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A Letter from Rev. Wayne Meisel and A Prayer Request


Rev. Wayne Meisel has been diagnosed with bile duct cancer.  Below is a letter he wrote.  He asked me to share it:

September 25, 2017

Dear Family, Friends and Colleagues,

As some of you may already know, these past six weeks have been one surprise after another regarding my personal health and well being.

I was recently diagnosed with bile duct cancer, also known as Cholangiocarcinoma.  I had surgery on September 14th at the Mayo Clinic in Rochester, MN and was released from the hospital last Wednesday.  I will stay in Minnesota for the initial stage of my healing and recovery.    Then I will make my way to Chicago and eventually back home with a target date of some time in November.

My surgery went well.  Once I am healed and regain my strength, I will return to Mayo and meet with my gastroenterologist and oncologists to do a series of tests and scans which will inform us about my next steps.

Despite the obvious challenges, I am hopeful, determined and confident.  This morning I feel well enough to write this message, which is a good sign.  Over the next few weeks I will ease into a routine of exercise, work and rest.  When I have my next White Castle, it will be a sign that I am back to my old self.

Several people have asked if it is OK to share my news with others. The answer is yes. For those who wanted to share with their broader networks, my hope is that this correspondence will provide you with some more information and context as you go about telling others.  If you want to know more, keep reading.  This is too big of a job to do on my own, so I looking forward to walking with you.


How did I get here?
On August 20
th,I woke up early in the morning feeling run down and not like myself.  My self-diagnosis was that I’d had “one too many beers and slices.”  When I didn’t feel better by the afternoon, I figured I had the flu.  Just before I was to leave on a seventeen-day trip, I went to the doctor’s office to have a test for Lyme’s disease. It wasn’t Lyme’s disease. The results showed elevated enzyme levels in my liver.  The initial diagnosis was hepatitis, but an ultrasound discovered a mass near my liver and later an MRI identified a tumor.  The final diagnosis was bile duct cancer.  Game on.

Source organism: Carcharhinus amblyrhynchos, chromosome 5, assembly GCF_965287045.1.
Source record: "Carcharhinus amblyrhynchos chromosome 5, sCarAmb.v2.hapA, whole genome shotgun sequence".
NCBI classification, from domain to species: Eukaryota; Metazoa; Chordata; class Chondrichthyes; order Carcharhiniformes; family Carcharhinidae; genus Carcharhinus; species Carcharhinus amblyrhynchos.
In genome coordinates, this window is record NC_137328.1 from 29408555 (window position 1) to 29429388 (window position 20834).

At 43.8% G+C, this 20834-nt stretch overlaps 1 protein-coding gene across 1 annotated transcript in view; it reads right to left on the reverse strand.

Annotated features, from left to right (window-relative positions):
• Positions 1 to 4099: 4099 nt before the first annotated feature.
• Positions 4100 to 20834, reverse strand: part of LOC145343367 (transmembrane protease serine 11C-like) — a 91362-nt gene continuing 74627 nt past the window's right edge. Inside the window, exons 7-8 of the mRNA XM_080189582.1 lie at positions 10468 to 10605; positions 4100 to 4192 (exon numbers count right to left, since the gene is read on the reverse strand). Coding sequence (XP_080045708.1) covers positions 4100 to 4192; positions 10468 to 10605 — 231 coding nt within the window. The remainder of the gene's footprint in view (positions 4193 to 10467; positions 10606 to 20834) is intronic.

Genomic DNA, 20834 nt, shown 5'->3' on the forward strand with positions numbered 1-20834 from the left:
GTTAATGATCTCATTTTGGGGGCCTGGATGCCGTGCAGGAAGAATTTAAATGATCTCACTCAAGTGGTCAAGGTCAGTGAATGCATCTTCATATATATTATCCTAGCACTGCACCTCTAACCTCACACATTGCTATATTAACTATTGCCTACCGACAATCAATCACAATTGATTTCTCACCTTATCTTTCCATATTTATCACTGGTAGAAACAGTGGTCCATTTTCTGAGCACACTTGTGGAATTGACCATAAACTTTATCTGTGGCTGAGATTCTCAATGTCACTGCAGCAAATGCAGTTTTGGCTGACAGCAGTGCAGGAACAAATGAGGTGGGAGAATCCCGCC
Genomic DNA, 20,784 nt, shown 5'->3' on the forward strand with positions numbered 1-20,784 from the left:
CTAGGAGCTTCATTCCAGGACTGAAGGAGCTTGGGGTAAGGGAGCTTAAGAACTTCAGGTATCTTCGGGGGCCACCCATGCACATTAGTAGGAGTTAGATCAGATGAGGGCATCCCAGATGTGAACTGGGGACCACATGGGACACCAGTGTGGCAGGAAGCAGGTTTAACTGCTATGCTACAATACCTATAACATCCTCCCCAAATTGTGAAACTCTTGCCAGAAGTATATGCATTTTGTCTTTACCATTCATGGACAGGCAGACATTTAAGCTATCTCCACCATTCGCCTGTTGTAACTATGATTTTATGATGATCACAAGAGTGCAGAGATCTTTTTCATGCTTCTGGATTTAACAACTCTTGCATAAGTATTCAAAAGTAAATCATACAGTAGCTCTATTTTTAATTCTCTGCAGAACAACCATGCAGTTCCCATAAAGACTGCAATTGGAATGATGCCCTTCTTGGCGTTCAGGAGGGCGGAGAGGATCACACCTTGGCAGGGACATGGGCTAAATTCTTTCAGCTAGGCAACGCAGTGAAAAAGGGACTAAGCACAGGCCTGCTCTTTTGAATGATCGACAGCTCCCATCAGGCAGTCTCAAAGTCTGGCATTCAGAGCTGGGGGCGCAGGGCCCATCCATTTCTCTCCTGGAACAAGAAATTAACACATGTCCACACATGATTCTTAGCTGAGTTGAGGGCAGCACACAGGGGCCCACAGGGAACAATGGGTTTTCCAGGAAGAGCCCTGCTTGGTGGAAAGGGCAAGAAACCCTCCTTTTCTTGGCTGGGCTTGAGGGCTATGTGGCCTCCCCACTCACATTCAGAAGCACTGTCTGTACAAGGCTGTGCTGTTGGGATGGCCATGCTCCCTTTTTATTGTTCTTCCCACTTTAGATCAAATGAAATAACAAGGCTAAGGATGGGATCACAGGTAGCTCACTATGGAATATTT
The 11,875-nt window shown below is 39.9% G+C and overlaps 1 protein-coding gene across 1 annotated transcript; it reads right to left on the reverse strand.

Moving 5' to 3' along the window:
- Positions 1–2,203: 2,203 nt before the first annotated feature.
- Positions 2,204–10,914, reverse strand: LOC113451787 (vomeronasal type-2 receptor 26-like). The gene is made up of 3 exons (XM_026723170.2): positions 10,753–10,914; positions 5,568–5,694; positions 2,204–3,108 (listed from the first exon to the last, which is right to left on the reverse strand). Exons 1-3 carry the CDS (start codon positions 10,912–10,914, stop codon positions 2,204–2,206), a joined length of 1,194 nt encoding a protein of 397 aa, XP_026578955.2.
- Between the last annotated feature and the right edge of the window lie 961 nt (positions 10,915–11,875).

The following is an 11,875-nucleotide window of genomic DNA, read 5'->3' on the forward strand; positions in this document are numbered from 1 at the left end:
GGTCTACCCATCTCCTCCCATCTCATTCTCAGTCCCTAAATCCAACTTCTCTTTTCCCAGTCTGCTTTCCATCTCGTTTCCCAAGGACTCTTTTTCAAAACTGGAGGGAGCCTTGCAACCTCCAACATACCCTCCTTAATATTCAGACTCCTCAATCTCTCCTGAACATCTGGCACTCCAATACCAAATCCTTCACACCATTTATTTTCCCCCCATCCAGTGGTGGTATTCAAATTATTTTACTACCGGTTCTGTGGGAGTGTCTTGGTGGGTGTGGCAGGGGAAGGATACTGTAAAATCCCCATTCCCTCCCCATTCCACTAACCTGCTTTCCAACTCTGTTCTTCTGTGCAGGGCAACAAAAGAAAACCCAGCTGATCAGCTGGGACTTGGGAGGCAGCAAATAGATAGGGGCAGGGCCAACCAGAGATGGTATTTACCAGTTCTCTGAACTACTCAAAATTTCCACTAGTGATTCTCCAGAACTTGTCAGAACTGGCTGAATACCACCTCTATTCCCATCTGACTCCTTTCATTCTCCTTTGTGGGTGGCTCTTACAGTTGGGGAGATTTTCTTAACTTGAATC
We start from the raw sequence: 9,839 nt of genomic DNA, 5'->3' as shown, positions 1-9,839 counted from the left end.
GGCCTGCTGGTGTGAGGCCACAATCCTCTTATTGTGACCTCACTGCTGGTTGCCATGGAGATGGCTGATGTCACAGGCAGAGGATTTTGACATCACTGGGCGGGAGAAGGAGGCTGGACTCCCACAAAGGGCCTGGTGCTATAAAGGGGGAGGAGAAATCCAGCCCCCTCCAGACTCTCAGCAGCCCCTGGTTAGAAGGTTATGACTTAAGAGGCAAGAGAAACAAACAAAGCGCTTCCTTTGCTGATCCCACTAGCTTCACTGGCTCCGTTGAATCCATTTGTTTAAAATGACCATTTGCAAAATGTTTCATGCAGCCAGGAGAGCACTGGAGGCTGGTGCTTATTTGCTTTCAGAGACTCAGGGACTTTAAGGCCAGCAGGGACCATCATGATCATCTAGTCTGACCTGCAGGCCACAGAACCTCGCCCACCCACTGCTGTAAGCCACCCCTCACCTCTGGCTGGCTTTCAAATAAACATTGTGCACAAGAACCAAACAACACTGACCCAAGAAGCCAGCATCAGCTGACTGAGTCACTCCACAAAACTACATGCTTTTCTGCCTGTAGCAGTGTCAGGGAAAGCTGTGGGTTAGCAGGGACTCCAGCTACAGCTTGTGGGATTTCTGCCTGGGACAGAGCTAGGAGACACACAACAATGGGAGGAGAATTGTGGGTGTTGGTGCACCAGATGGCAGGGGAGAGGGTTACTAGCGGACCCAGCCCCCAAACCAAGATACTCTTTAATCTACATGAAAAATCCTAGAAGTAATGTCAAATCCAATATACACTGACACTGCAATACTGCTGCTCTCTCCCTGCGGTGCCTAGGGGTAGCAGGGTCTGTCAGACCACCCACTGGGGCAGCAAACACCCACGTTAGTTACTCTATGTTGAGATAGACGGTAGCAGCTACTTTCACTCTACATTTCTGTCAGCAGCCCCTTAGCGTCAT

The Mayo Clinic
I wish I could say this was my first rodeo, but this is my third bout with cancer. In 2010 I had colon cancer and in 2014 I had bladder cancer. As I have said in the past, being a cancer survivor is like being part of a club you never want to join. But you don’t want to lose your membership either.

As soon as I was diagnosed, I made a beeline to the Mayo Clinic in Rochester Minnesota.  KP and I arrived on the evening of Labor Day and I checked in at 6:00 am the following day.  Although my appointment was not until September 12
th, I knew from past experience that if you showed up in person, you could get on a wait list.  It’s kind of like getting in line to buy Hamilton tickets.  By Wednesday afternoon I was meeting with physicians and scheduled for a biopsy the following Monday, the 11th.  Later that morning I met with my surgeon Dr. Nagorney who is one of the leading surgeons for dealing with what I have.  The “catch” was that he had to determine if I was a “candidate ” for surgery. Once it was decided that I was, surgery was scheduled for that Thursday morning (the 14th).

Surgery and the Hospital
I was admitted to Methodist Hospital at 5:45 AM, and wheeled into surgery a little after 8:00. The anesthesiologist asked me to count to five. I got to two.  The next thing I remember was “coming to” in the post op recovery room, which marked the beginning of a seven-day stay in the hospital.

My surgeon was pleased with how the operation went.  Everything seemed to go in my favor: early detection, a relative small tumor, a location that was operable and perhaps the best news of all, no apparent spreading to the lymph system or other nearby organs.

Late Wednesday afternoon, I sprung the joint. At the request of my doctors, for the time being I am staying in/around the Rochester area.

I am especially grateful to all those who have supported my family and me and who have been both physically and spiritually present with me during these challenging days.  My friends and neighbors in Princeton, the Twin Cities and Rochester, MN have all stepped up to help out.  Congregations including Trinity, Nassau, and Westminster and St Marks have held me in the light through prayers of intersession. Jewish friends have included me in their prayers during Rosh Hashanah.  I have gained strength from the directors, coordinators and students that are part of the  Bonner network and from Rider University (where I serve as Coordinating Chaplain). And I remain inspired by the faith based service organizations, seminaries and divinity school that I work with through the Center for Faith and Service, especially my friends and colleagues at McCormick .  I am grateful for the ways many have stepped up in my absence to move our important agenda forward.  My high school and college classmates have been particular encouraging and faithful to my family and me at this time.

Please feel free to reach back to me.  Given the volume of emails and my ability to stay on top of much of anything, KP and I have established a new email address,  I appreciate your messages but please understand it might be a while before I am able to reach back to you.

I am looking forward to getting back on my feet so that we can do the good work together and  enjoy the life along the way.

More Blessings,


Please pray for Wayne and his wife and family as Wayne heals and recovers. 






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